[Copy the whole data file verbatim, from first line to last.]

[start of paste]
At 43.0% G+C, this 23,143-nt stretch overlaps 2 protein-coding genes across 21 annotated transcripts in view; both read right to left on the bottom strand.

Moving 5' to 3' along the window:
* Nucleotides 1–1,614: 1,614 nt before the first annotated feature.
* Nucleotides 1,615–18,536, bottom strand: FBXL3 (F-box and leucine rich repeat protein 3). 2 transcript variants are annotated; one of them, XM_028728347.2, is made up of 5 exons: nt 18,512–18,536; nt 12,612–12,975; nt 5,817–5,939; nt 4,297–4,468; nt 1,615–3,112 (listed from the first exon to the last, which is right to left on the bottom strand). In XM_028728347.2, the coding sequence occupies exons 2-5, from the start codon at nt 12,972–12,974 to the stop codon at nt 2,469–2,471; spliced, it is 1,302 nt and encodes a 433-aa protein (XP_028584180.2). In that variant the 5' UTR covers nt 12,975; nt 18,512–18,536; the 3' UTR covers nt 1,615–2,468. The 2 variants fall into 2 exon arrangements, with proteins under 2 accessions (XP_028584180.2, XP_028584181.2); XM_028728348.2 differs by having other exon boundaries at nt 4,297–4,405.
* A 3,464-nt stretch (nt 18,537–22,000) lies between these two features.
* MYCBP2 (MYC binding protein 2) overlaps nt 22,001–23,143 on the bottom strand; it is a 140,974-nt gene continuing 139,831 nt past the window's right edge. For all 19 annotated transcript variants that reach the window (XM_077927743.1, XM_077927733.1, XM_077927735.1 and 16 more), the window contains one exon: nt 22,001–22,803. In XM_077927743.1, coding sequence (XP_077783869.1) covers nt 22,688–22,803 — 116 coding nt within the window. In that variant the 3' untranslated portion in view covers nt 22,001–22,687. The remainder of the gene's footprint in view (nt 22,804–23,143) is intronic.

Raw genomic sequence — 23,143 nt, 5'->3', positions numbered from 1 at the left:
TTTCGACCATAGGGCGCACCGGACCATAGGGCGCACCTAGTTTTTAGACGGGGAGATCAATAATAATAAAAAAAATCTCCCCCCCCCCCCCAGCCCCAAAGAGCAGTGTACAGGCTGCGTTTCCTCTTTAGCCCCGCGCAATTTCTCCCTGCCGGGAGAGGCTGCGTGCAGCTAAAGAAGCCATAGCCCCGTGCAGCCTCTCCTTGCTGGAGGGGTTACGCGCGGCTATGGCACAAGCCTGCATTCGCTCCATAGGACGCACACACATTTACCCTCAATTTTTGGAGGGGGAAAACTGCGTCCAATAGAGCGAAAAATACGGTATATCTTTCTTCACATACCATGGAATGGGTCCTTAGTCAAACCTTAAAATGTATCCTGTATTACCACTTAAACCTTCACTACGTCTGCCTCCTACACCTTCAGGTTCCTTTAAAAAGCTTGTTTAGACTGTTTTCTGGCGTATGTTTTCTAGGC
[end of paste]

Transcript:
At 43.0% G+C, this 23,143-nt stretch overlaps 2 protein-coding genes across 21 annotated transcripts in view; both read right to left on the bottom strand.

Moving 5' to 3' along the window:
* Nucleotides 1–1,614: 1,614 nt before the first annotated feature.
* Nucleotides 1,615–18,536, bottom strand: FBXL3 (F-box and leucine rich repeat protein 3). 2 transcript variants are annotated; one of them, XM_028728347.2, is made up of 5 exons: nt 18,512–18,536; nt 12,612–12,975; nt 5,817–5,939; nt 4,297–4,468; nt 1,615–3,112 (listed from the first exon to the last, which is right to left on the bottom strand). In XM_028728347.2, the coding sequence occupies exons 2-5, from the start codon at nt 12,972–12,974 to the stop codon at nt 2,469–2,471; spliced, it is 1,302 nt and encodes a 433-aa protein (XP_028584180.2). In that variant the 5' UTR covers nt 12,975; nt 18,512–18,536; the 3' UTR covers nt 1,615–2,468. The 2 variants fall into 2 exon arrangements, with proteins under 2 accessions (XP_028584180.2, XP_028584181.2); XM_028728348.2 differs by having other exon boundaries at nt 4,297–4,405.
* A 3,464-nt stretch (nt 18,537–22,000) lies between these two features.
* MYCBP2 (MYC binding protein 2) overlaps nt 22,001–23,143 on the bottom strand; it is a 140,974-nt gene continuing 139,831 nt past the window's right edge. For all 19 annotated transcript variants that reach the window (XM_077927743.1, XM_077927733.1, XM_077927735.1 and 16 more), the window contains one exon: nt 22,001–22,803. In XM_077927743.1, coding sequence (XP_077783869.1) covers nt 22,688–22,803 — 116 coding nt within the window. In that variant the 3' untranslated portion in view covers nt 22,001–22,687. The remainder of the gene's footprint in view (nt 22,804–23,143) is intronic.

Raw genomic sequence — 23,143 nt, 5'->3', positions numbered from 1 at the left:
TTTCGACCATAGGGCGCACCGGACCATAGGGCGCACCTAGTTTTTAGACGGGGAGATCAATAATAATAAAAAAAATCTCCCCCCCCCCCCCAGCCCCAAAGAGCAGTGTACAGGCTGCGTTTCCTCTTTAGCCCCGCGCAATTTCTCCCTGCCGGGAGAGGCTGCGTGCAGCTAAAGAAGCCATAGCCCCGTGCAGCCTCTCCTTGCTGGAGGGGTTACGCGCGGCTATGGCACAAGCCTGCATTCGCTCCATAGGACGCACACACATTTACCCTCAATTTTTGGAGGGGGAAAACTGCGTCCAATAGAGCGAAAAATACGGTATATCTTTCTTCACATACCATGGAATGGGTCCTTAGTCAAACCTTAAAATGTATCCTGTATTACCACTTAAACCTTCACTACGTCTGCCTCCTACACCTTCAGGTTCCTTTAAAAAGCTTGTTTAGACTGTTTTCTGGCGTATGTTTTCTAGGC